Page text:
Intel Chips Break 5 GHz Mobile CPU Barrier

Your gaming laptops are about to get a lot faster

Gamers and professionals always crave more processing power, even at the expense of portability and battery life. Intel’s new 10th Gen H-series laptop CPUs will deliver on that front.

Intel 10th Gen Core CPU
 Intel

Intel just smashed through the 5 GHz performance barrier with a series of new 10th Gen Intel Core H-Series chips designed specifically for laptops. The company announced the new processors in April.

Inside the technology: This is desktop-class performance inside a mobile-friendly CPU. The 10th Gen Intel Core i9 has 8 cores and 16 threads with a maximum locked performance of 5.3 GHz. A 10th Gen Core i7 offers up to 5 GHz Turbo, which means day-to-day performance is probably under 5 GHz. However, the unlocked Core i9 allows for further tuning and over-clocking, which might eke out even more 5.3 GHz-plus performance.

What does this mean: For gamers, this level of performance seriously impacts gameplay. Intel reports 54% more frames per second (fps), which would translate into smoother and more realistic-looking gaming. Even the slightly slower Core i7 promises a 44% boost in FPS. The Core i7 and i9 will also be packaged with new Intel Thermal Velocity Boost Power, which tunes the processor based on heat management. These numbers, by the way, are based on Intel’s controlled benchmark test suite and the company admits, “Your results may vary.” In addition, third-parties have yet to test out Intel’s performance claims.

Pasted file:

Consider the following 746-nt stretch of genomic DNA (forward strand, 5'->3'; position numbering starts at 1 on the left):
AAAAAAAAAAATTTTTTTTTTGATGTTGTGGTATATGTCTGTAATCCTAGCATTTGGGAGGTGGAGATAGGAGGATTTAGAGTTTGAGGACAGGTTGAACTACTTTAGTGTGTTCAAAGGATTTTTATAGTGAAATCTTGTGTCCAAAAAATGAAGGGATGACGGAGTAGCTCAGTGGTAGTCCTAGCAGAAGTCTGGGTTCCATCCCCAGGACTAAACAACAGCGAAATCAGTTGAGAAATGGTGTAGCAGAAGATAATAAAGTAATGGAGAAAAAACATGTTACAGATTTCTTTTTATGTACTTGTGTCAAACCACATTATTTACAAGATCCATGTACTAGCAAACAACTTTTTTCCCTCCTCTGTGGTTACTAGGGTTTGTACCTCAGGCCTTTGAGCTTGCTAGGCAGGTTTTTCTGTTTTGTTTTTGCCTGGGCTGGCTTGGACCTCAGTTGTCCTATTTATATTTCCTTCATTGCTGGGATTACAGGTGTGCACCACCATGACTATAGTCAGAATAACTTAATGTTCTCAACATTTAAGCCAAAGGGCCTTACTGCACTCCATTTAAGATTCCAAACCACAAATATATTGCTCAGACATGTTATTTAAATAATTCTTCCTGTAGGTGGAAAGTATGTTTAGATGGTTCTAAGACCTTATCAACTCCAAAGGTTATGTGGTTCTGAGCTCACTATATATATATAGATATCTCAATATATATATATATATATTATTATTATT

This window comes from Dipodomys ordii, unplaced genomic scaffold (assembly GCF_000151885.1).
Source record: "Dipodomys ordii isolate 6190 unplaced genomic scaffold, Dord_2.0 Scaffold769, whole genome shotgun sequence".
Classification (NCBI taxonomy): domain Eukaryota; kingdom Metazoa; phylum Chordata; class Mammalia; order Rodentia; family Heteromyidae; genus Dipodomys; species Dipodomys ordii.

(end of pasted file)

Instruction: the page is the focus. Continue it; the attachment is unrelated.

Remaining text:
Is it all for games? Laptops featuring these new CPUs could also be incredible workhorses with better overall performance (up to 44% on the Core i9) and 70% faster 4K video rendering on the Core i7. There are also a pair of H-Series Core i5 CPUs that lack the Thermal Velocity Boost and top out at 4.6 GHz.

Is it all about the CPU? For gamers, the quality and speed of the CPU is only half the story. The best gaming laptops will couple the 10th Gen Intel Core Series H with high-speed graphics processors (GPUs), probably from Nvidia.

What about battery life? These systems are about gaming and workstation-level performance in relatively thin (20mm) and light systems. So, it’s not surprising Intel made no mention of battery performance in its announcement.

When can I get it? Laptops featuring the new Intel 10th Gen Core Series H mobile processors arrive this year.

Bottom Line: Breaking the 5 GHz barrier is notable for gamers craving more power, and for Intel, which now sits ahead of chief mobile gaming CPU competitor AMD. For consumers craving the ultimate in mobile gaming performance, they clearly have a new choice to consider.

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